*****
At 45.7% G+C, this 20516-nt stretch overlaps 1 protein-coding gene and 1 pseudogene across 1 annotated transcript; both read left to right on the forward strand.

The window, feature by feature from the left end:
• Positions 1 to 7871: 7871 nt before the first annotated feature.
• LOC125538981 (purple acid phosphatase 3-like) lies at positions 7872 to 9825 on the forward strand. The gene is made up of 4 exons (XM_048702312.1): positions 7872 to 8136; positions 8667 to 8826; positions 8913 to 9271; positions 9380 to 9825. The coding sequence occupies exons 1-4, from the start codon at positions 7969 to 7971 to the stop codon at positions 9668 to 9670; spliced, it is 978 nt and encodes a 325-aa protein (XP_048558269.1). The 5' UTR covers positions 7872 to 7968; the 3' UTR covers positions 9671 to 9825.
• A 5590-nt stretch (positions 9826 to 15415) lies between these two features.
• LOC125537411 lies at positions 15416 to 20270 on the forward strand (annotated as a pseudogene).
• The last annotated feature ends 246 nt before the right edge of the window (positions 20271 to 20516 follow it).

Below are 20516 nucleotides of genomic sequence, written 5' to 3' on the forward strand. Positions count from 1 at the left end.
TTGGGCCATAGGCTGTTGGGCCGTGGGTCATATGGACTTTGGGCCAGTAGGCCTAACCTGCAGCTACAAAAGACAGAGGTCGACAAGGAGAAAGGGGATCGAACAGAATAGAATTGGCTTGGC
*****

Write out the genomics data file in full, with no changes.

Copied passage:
At 45.7% G+C, this 20516-nt stretch overlaps 1 protein-coding gene and 1 pseudogene across 1 annotated transcript; both read left to right on the forward strand.

The window, feature by feature from the left end:
• Positions 1 to 7871: 7871 nt before the first annotated feature.
• LOC125538981 (purple acid phosphatase 3-like) lies at positions 7872 to 9825 on the forward strand. The gene is made up of 4 exons (XM_048702312.1): positions 7872 to 8136; positions 8667 to 8826; positions 8913 to 9271; positions 9380 to 9825. The coding sequence occupies exons 1-4, from the start codon at positions 7969 to 7971 to the stop codon at positions 9668 to 9670; spliced, it is 978 nt and encodes a 325-aa protein (XP_048558269.1). The 5' UTR covers positions 7872 to 7968; the 3' UTR covers positions 9671 to 9825.
• A 5590-nt stretch (positions 9826 to 15415) lies between these two features.
• LOC125537411 lies at positions 15416 to 20270 on the forward strand (annotated as a pseudogene).
• The last annotated feature ends 246 nt before the right edge of the window (positions 20271 to 20516 follow it).

Below are 20516 nucleotides of genomic sequence, written 5' to 3' on the forward strand. Positions count from 1 at the left end.
TTGGGCCATAGGCTGTTGGGCCGTGGGTCATATGGACTTTGGGCCAGTAGGCCTAACCTGCAGCTACAAAAGACAGAGGTCGACAAGGAGAAAGGGGATCGAACAGAATAGAATTGGCTTGGC